KUALA LUMPUR--The local infocomm technology (ICT) industry is expected to experience moderate growth in the aftermath of the global financial crisis, and will likely be led exclusively by projects that bring tangible improvements and lower operational costs, say industry watchers.
National ICT association Pikom, has forecast the market to grow by 8 percent this year coming off the back of several sectors that curtailed spending.
Pikom President C.J. Ang said this was not surprising as hardware is a major purchase decision, with consumers and businesses typically holding off investment in upgrades or new equipment "until better times".
"The outlook for this sector, however, looks bright and Pikom expects it to rebound into positive growth for 2010," Ang said in a statement. "Naturally we do not expect a full return to double-digit growth experienced in the pre-recession period, but we feel that current underlining economic conditions--both locally and globally--are improving and will generate a higher demand for ICT products and services."
He noted that government action, specifically incentives and tax breaks, may accelerate growth. Programs such as loans to civil servants to purchase PCs every three years instead of the previous five, as well as the tax reduction of 1 percent on broadband subscriptions will help, he added.
"There is also an expected growth in online and mobile applications and I believe the rollout of high-speed broadband (HSBB) and related services, would rally the industry," said Ang.
IDC noted that while budgets are still tight and buying patterns may have changed irrevocably from what the ICT industry has been accustomed to, there remains an air of cautious optimism in the market with some pockets of surprising growth.
The net result of the economic slowdown has been an overarching change in how and why companies make new technology investments, the research firm added in a statement.
"The key areas of focus going forward will be in customer care, client retention and 'wallet-share' growth enabling technologies," said Simon Piff, head of IDC Asia-Pacific predictions committee.
Johnson Khoo, managing director of Hitachi Data System (HDS), however, believes demand in the IT sector will be "sluggish" this year. "We have not seen a major impetus in stimulating the overall economy toward recovery and this is a cause for concern," Khoo said at a media briefing last month.
In a survey of CIOs across the Asia-Pacific conducted by HDS, he noted that about half of the enterprise information chiefs indicated that they were still concerned about reducing operational expenditure. "Businesses will continue to focus on lowering costs and maximizing existing investments in IT, rather than investing in new technology," he said.
With customers that had already prioritized storage infrastructure purchases expected to reduce IT spending, Khoo said companies would likely focus on technologies such as virtualization, that can meet the challenge of dramatic data growth while also improving efficiency.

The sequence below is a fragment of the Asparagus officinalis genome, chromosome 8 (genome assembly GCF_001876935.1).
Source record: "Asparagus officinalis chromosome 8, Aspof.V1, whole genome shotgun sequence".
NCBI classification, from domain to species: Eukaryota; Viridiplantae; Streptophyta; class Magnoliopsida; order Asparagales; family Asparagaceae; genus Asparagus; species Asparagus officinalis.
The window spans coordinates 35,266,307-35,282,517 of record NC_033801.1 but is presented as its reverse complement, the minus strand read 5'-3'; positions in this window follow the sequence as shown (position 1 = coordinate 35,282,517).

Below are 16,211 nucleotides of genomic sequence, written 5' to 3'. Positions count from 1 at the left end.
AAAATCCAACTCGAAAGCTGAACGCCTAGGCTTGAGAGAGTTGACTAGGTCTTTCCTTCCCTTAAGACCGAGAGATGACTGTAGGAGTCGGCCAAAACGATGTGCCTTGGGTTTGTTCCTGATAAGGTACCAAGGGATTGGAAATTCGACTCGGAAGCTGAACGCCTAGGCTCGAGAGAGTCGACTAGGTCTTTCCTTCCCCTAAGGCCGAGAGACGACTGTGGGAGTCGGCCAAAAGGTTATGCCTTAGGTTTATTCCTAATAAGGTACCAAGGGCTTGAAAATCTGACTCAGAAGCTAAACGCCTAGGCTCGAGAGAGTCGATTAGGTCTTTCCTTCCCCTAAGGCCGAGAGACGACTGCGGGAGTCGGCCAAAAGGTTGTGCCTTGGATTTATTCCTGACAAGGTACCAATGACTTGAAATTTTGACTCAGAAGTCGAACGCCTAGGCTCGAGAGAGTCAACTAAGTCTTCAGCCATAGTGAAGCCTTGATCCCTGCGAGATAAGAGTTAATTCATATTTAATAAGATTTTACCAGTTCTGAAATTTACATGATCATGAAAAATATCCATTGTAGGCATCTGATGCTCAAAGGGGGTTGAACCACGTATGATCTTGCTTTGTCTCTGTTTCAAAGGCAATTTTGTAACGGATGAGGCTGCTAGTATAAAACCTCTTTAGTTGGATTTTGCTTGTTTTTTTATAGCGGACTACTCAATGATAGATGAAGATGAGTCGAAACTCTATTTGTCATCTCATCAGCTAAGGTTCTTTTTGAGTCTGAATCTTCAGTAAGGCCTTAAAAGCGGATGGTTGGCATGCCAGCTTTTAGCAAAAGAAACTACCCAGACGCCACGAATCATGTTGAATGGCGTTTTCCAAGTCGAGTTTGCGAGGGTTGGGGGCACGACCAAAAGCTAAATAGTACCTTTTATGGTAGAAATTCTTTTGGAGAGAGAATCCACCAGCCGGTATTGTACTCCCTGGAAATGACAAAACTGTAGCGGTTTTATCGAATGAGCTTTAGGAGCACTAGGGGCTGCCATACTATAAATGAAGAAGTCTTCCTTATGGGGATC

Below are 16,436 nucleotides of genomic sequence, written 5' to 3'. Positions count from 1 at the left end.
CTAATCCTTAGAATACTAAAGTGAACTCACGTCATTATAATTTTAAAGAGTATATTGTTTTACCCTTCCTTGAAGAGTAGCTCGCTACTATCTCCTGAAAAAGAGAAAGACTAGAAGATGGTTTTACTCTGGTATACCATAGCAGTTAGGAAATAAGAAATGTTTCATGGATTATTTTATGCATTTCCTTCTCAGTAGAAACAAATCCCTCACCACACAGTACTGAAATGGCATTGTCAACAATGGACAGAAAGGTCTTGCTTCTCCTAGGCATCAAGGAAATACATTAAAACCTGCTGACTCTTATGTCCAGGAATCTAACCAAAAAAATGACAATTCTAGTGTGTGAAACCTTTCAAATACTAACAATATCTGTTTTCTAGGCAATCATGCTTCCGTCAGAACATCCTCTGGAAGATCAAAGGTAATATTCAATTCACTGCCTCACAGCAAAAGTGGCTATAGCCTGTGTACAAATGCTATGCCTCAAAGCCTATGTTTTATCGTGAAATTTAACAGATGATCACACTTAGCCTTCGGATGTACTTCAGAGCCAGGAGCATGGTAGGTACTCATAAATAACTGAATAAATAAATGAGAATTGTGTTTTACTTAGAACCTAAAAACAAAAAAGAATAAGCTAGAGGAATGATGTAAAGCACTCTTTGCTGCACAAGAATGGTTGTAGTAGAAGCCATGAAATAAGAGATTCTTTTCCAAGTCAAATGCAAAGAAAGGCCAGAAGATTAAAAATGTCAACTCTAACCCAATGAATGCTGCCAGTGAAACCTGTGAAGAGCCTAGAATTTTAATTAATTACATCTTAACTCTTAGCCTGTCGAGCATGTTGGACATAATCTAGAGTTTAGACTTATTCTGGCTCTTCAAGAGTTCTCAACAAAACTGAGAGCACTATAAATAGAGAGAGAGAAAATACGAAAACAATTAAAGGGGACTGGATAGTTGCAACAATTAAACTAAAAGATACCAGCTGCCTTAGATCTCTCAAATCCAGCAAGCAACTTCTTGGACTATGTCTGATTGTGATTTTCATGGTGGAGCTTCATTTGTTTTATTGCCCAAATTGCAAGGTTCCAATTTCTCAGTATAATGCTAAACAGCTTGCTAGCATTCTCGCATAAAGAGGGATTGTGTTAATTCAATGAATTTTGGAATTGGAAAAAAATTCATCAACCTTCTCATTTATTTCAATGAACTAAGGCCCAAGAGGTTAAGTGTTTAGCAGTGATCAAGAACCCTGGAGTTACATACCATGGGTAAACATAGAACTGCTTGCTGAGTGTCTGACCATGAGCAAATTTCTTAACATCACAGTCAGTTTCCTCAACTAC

Keeping 2009 score
Despite the cautious optimism, analysts believe there are some bright spots in Malaysia's ICT landscape.
Topping this list is telecommunications, where the market is led by mobile operators that have adapted their strategies to fit a maturing market with a focus on cost management and segmentation. Nathan Burley, analysts with Ovum Asia-Pacific, explained: "The key recent growth drivers have included 3G mobile and enterprise services."
Burley told ZDNet Asia that mobile population penetration in Malaysia passed 100 percent in March 2009, though an estimation of real penetration is closer to 75 percent due to multiple SIM ownership.
"The Malaysian mobile market is reaching maturity and operators are positioning accordingly," he said. "The key emphases in operators' strategies include subscriber loyalty and retention, segmentation and micro-segmentation, leveraging customer data, and expansion into non-traditional areas, especially broadband."
Research firm Frost & Sullivan added that several other areas that gained traction last year included mobile broadband, HSBB and the shared services and outsourcing (SSO) sector.
"The entry of new WiMax players did see significant traction in the mobile broadband sphere," Delesh Kumar, director of Frost & Sullivan, said in an interview. "Also, the HSBB deployment is finally seeing some investment and light of day, and the MDeC is still attracting investments in the SSO segment."
Looking forward into 2010
In the coming year, IDC's Piff believes several technological trends will emerge, noting that the use of business analytics for better business management, the maturing of cloud computing and inevitable adoption of social media in enterprises will lead the way."Business analytics will emerge as a key technology area to help CIOs manage cost, comply with regulations and most importantly, grow the business as information is treated as a strategic asset within the organization," he said.
Concurring with this view, Frost & Sullivan's Kumar added that cost optimization will drive companies to consider technologies such as virtualization, managed services and cloud computing.
"Also, the general growth in consumers adopting Web 2.0 solutions especially Facebook, blogs and Twitter, suggests companies are adopting these technologies as part of their customer outreach programs," he added.
He also said the further adoption of e-government initiatives such as Inland Revenue Department e-filing and government services portal My-EG as well as green IT, will gain traction in 2010.
Edwin Yapp is a freelance IT writer based in Malaysia.